About two months ago, it came to my attention that there was no one cleaning the church offices besides our church staff. We don’t have a church building – we meet in the local high school – so there’s no need to have anyone cleaning the actual church building. But we have a set of offices and the church staff was charged with doing their own toilet scrubbing. Now, I don’t know about you, but that just doesn’t seem right to me. And it didn’t seem right to another woman in the church, either. So we set up a schedule and now we’re scrubbing the toilets instead.
It’s a pretty wide rotation, currently. Every two weeks, one or the other of us goes in. Last week was my week on the rotation. She did it two weeks before that and she’ll do it again the Friday after next. I’m waiting to hear back whether we should clean more frequently than that, but so far, it seems to be working.
The head pastor is really excited that we’re doing it. He came in on my first Friday (Friday and Saturday counts as the weekend for the church staff, since they work on Sunday) and told me that he was so thankful for the work. And he said so again that Sunday when I ran into him after church.
I’m glad that he’s happy about it. But his appreciation isn’t why I’m doing it.
The reason I’m doing it is because it needed to be done. There was a need and no one was filling it, so the two of us stepped up and we’re taking care of that need.
But also because it should keep me humble. I’m starting to get recognized at church because I sing with the band sometimes. Even when I’m not singing that week, people still come up to me and mention it and tell me that I sound good. It’s easy for that to go to my head. But it’s a gift that I’ve been given (cultivated by my mom (thank you, Mom!)) – my ability to sing and harmonize with a group and feel comfortable enough to stand on stage and share it with other people.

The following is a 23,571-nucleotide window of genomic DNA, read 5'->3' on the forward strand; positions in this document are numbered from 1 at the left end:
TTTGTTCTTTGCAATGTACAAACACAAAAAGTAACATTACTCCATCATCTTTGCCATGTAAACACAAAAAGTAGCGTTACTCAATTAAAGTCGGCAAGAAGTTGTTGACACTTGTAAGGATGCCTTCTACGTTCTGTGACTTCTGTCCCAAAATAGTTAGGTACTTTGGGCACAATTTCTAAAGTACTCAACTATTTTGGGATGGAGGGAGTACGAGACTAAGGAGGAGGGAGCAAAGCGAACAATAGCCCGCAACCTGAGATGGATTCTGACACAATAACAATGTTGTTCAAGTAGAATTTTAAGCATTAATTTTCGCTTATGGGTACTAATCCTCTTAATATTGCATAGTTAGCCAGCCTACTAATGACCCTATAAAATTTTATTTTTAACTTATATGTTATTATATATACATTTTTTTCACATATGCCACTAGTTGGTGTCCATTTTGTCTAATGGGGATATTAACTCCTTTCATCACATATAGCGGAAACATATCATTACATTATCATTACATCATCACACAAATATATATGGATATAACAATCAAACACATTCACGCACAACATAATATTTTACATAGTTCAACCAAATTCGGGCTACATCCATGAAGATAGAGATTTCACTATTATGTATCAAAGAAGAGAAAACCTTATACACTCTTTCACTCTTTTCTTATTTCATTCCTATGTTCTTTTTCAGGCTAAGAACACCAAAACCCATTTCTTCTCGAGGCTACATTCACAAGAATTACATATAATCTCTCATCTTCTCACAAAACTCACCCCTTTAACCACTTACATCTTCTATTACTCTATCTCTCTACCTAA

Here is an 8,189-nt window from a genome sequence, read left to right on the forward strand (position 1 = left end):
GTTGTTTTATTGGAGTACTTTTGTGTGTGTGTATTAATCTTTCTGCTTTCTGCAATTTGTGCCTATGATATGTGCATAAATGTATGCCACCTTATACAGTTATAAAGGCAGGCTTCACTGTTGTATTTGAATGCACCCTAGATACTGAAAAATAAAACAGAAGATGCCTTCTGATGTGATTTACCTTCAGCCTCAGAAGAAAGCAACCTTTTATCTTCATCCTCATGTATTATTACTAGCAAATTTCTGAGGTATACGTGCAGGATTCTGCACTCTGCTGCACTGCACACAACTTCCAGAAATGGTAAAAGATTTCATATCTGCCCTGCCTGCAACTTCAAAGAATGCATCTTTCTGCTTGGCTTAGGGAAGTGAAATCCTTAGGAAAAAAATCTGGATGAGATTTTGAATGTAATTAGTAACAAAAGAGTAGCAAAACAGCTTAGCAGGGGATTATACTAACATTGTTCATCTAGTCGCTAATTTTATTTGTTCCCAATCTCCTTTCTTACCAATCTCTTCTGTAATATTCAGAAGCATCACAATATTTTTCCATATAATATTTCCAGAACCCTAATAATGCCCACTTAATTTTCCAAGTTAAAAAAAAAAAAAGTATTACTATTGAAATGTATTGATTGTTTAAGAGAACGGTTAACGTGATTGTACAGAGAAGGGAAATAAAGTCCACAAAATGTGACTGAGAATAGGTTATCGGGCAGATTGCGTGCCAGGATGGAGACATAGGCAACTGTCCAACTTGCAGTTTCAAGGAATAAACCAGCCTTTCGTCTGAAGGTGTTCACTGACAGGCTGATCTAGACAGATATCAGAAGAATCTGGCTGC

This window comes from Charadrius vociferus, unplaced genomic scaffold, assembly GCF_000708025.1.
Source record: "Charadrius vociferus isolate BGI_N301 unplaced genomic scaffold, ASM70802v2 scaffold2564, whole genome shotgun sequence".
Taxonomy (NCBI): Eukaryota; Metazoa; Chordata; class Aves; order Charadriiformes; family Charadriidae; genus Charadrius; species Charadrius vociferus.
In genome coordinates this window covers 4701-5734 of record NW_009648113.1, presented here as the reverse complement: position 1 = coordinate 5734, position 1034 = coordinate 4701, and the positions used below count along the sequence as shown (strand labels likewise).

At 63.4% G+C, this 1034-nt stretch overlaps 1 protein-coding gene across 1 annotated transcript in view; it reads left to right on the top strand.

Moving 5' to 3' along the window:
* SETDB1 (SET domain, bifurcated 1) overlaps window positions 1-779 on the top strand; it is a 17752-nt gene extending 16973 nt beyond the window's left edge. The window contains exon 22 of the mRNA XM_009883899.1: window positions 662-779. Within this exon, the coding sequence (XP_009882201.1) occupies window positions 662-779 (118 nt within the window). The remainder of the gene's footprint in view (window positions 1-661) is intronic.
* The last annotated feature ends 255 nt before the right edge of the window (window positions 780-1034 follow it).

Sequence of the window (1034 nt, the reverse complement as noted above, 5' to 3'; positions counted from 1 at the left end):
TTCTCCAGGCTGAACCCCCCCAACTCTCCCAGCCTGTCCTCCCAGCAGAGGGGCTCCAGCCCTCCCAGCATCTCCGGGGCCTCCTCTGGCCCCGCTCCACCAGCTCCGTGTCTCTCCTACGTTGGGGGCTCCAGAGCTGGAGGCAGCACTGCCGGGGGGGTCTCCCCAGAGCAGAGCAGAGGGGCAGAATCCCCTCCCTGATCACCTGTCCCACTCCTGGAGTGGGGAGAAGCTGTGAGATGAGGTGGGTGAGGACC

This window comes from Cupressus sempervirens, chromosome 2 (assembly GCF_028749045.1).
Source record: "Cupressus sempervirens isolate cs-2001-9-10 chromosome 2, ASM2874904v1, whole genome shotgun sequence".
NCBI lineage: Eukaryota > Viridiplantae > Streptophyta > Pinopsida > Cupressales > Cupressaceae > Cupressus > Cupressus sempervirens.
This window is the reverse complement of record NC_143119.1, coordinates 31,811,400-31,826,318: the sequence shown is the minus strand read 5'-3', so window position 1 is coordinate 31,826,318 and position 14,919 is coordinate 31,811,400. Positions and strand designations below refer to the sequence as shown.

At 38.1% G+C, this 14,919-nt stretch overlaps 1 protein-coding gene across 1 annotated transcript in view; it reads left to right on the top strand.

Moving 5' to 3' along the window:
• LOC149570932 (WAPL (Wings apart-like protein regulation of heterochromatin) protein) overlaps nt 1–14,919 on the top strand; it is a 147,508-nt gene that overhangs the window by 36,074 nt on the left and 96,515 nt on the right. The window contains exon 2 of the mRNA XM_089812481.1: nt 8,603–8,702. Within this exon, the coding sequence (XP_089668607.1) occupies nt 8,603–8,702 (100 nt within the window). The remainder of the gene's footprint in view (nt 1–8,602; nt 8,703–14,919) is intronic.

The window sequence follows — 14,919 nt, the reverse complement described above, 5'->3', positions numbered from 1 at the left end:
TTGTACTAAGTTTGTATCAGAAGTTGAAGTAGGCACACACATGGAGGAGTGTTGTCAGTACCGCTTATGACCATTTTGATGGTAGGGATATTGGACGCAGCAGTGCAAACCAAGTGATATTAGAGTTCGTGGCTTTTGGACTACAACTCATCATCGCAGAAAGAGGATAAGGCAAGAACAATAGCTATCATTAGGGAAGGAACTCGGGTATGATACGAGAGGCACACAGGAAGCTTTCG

But I’ve also been given a talent for cleaning and organizing. And if getting on my knees to clean the toilets at the church office doesn’t remind me of how important it is to do the behind-the-scenes dirty jobs that no one wants to do, then I don’t know what will. If I can get the same sense of service while I’m singing as I can while I’m cleaning, then I’ll know that I’m not doing it to get the praise of people watching.
I cleaned the offices on Friday for four and a half hours. It was hard, dirty work, but that place sparkled when I left and it felt wonderful. I was tired and sweaty and I smelled like dumpster, but I left a bouquet of flowers in the conference room and a clean coffeepot in the kitchen. And how can I not feel happy about that?